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12 Traditions of A.A.

During its first decade the founders and early members of A.A. acquired experience indicating certain attitudes and principles would help to preserve the integrity of the A.A. Fellowship. These principles were first published in the A.A. Grapevine in 1946 and they became known as the Twelve Traditions of Alcoholics Anonymous. They were accepted and endorsed by the membership as a whole at the International Convention of Alcoholics Anonymous in Cleveland, Ohio, in 1950.

While the Twelve Traditions are not binding on any A.A. group, a majority of members and groups have adopted them as a basis for conducting A.A.’s internal and public relations. Below is the short form of these traditions; there is also a "long form" of the traditions at

  1. Our common welfare should come first; personal recovery depends upon A.A. unity. (lf)

  2. For our group purpose there is but one ultimate authority – a loving God as He may express Himself in our group conscience. Our leaders are but trusted servants; they do not govern. (lf)

  3. The only requirement for A.A. membership is a desire to stop drinking. (lf)

  4. Each group should be autonomous except in matters affecting other groups or A.A. as a whole. (lf)

  5. Each group has but one primary purpose – to carry its message to the alcoholic who still suffers. (lf)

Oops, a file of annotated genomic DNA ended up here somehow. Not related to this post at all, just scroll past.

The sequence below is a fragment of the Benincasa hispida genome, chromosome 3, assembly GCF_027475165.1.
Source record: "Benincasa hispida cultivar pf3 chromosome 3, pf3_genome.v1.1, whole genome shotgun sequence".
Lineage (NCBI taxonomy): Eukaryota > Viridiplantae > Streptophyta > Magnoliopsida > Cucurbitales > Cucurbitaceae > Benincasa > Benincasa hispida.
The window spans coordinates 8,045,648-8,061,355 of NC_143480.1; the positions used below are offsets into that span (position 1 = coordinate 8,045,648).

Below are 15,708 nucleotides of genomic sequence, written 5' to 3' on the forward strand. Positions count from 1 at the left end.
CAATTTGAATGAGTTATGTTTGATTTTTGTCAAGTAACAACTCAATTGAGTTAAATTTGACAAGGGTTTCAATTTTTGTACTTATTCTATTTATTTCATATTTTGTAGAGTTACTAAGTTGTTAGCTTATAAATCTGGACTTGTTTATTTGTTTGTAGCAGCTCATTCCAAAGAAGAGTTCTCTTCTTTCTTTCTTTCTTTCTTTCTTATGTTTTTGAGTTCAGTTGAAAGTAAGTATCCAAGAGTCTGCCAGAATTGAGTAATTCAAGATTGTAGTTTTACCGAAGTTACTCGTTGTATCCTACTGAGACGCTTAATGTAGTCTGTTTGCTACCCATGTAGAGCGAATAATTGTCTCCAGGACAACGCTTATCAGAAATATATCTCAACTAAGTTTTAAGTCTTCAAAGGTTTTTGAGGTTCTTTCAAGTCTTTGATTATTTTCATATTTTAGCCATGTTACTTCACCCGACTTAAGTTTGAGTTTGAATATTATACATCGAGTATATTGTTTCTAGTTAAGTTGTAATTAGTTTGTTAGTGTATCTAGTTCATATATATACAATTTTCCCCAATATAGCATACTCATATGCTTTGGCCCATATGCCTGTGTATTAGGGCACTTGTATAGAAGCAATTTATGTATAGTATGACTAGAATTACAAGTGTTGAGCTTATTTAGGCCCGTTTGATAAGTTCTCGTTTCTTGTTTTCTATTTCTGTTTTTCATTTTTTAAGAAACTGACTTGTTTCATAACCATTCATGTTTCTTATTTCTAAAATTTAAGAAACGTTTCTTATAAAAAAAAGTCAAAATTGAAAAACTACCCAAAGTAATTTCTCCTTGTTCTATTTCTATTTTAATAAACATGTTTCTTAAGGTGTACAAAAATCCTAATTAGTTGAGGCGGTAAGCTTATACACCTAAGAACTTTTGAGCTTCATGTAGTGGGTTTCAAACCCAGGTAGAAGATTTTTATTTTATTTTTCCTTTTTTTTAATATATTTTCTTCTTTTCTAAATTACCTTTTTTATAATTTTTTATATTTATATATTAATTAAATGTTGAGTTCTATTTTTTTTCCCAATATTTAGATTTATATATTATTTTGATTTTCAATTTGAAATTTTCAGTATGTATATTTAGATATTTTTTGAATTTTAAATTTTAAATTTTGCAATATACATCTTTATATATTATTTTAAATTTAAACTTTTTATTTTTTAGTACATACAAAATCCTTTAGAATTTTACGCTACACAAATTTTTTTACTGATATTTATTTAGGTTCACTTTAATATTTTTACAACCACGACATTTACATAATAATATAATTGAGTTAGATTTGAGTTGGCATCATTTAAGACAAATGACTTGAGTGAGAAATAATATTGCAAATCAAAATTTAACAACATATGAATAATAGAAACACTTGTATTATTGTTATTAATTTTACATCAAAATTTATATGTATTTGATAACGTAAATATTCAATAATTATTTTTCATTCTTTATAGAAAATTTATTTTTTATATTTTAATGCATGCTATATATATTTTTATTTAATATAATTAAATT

6. An A.A. group ought never endorse, finance or lend the A.A. name to any related facility or outside enterprise, lest problems of money, property and prestige divert us from our primary purpose. (lf)

  7. Every A.A. group ought to be fully self-supporting, declining outside contributions. (lf)

  8. Alcoholics Anonymous should remain forever non-professional, but our service centers may employ special workers. (lf)

  9. A.A., as such, ought never be organized; but we may create service boards or committees directly responsible to those they serve. (lf)

  10. Alcoholics Anonymous has no opinion on outside issues; hence the A.A. name ought never be drawn into public controversy. (lf)

  11. Our public relations policy is based on attraction rather than promotion; we need always maintain personal anonymity at the level of press, radio and films. (lf)

  12. Anonymity is the spiritual foundation of all our traditions, ever reminding us to place principles before personalities. (lf)

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